Elizabeth Hay’s second novel, Garbo Laughs, is a movie fanatic’s dream. But I may be biased. I am a self-confessed movie junkie and insanely passionate about books. Hay serves up mountains of film and literary references that kept me riveted page after page. Her skillful use of movie references enable the reader to visualize the same film scenes that the characters who inhabit the story do, and as your neighbor down the street will do when they dive into this splendid novel. This could be the world’s first interactive novel successfully tapping into our collective film consciousness. Think Woody Allen’s Purple Rose of Cairo meets Dorothy Parker as channeled by John Irving.
Set in contemporary Ottawa, the story follows two years in the life of the Browning family as told by Harriet, wife, mother and writer who sees reality through a celluloid filter. Her children, Jane and Kenny, have been weaned on classic films; they speak in snippets of film dialogue and movie trivia. At the age of three, Jane saw Marilyn Monroe in Some Like it Hot and said “I am her.” Kenny is fixated on Frank Sinatra in Guys and Dolls. Her husband, Lew, copes with his wife’s screen infidelity by retreating to another room on movie nights. Dinah Bloom, a retired journalist, whose witty banter is reminiscent of Dorothy Parker, wins Harriet’s friendship by telling her she reminds her of Greta Garbo—it’s the eyelashes.
Harriet journalizes her trials and tribulations in the form of unsent letters to film critic Pauline Kael. Kael’s 5001 Nights at the Movies is referred to as “the Bible” in the Browning family. Every page of this novel gently pulls you into Harriet’s movie-saturated world. An example of Harriet’s self-analysis: “I’ve seen a thousand movies…but I’m still no good at love.” Harriet looks to the couples on the silver screen to gauge her love life, rejecting both her husband and Jack Frame, a burly man from her past, neither of whom resembles the Hollywood actor she most adores: Cary Grant. Sadly, Harriet does not realize that Lew embodies all of Grant’s charm, sensitivity, and romance—but all the women in the neighbourhood (even wicked Aunt Leah) recognize that Lew is a great catch. Harriet is not totally blinded by celluloid; she does figure out that her feelings of anger toward Jack mimic Audrey Hepburn’s feelings of love for George Peppard in Breakfast at Tiffany’s.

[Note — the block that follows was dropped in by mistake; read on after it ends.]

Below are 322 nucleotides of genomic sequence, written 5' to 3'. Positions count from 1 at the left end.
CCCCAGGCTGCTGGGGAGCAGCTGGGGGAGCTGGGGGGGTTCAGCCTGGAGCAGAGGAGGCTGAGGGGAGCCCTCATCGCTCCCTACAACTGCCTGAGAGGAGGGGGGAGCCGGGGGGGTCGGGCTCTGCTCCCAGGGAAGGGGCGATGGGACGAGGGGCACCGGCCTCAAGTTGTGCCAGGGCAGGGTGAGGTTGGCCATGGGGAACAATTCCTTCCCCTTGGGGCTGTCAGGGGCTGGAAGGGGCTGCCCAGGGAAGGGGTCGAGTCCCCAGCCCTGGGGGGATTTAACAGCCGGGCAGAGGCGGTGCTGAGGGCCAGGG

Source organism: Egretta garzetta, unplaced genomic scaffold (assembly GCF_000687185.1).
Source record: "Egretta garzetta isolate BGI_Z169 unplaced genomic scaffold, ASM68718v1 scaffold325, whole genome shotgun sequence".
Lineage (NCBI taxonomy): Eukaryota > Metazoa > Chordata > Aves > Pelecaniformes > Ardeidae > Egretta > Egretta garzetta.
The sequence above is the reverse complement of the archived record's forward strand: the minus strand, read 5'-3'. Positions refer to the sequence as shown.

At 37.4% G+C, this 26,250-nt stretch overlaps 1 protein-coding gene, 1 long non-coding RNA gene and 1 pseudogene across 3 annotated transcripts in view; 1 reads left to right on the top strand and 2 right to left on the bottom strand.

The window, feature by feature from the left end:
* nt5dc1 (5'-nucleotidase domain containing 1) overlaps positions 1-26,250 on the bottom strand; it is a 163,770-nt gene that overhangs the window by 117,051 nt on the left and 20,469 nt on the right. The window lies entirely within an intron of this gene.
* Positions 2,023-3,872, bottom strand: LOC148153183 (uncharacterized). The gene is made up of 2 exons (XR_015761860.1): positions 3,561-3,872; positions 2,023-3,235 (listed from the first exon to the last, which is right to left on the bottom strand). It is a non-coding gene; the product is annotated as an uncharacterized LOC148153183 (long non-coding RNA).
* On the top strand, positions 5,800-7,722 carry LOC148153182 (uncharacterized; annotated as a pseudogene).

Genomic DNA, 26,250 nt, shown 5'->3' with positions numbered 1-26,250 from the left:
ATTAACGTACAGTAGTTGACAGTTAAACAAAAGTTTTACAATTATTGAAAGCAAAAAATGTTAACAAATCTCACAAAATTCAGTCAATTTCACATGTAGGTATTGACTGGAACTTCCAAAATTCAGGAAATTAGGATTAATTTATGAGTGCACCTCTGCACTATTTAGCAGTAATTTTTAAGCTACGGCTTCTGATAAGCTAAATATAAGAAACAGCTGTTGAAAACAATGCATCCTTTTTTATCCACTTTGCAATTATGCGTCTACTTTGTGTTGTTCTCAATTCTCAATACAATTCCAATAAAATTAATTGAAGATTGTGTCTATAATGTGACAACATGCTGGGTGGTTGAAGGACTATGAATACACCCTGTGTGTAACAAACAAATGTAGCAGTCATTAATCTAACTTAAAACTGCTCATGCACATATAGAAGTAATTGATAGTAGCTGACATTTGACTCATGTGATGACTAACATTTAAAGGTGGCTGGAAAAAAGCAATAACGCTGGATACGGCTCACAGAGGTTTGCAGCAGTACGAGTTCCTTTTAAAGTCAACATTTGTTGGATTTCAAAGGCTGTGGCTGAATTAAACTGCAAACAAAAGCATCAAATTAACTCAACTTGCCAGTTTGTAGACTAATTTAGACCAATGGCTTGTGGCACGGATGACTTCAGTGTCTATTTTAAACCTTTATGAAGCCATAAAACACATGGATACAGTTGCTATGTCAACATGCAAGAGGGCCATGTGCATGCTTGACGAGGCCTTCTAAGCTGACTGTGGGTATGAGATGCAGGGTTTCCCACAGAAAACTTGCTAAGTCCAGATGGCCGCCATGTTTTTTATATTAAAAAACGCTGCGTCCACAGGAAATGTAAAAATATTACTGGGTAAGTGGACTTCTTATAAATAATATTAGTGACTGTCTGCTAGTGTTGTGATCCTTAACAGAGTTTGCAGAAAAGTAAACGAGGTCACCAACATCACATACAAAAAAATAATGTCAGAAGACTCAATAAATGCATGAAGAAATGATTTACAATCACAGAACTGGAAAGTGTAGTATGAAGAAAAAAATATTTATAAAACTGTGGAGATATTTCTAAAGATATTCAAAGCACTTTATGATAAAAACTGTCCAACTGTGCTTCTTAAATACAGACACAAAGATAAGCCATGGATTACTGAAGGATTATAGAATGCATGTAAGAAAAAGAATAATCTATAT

A pleasant read, Garbo Laughs‘ pages brim with film clips, witty dialogue and Hollywood gossip that washes over you and glazes your brain until you are a member of Harriet’s cult. Hay bathes you in the soft light of flickering images on a screen and then jars you awake with stabs of painful reality. Harriet deals with her own mortality by taking comfort in knowing that she will meet Pauline Kael in heaven, and together they shall go to meet Cary Grant.
This novel is populated with sweet, dysfunctional people of all ages dealing with romance, life and death in their own unique ways. Hay has mastered foreshadowing and taken it to the next level. Wicked Aunt Leah is talked about early on and hints are dropped about her personality. When she finally makes her appearance, we are not disappointed—think Lady Catherine deBurgh of Pride and Prejudice fame. Elizabeth Hay is a sinfully good writer to watch out for. Garbo Laughs rates five stars. Now, if you’ll excuse me, I have to go down to the video store.
Originally published on the Curled Up With a Good Book book review site.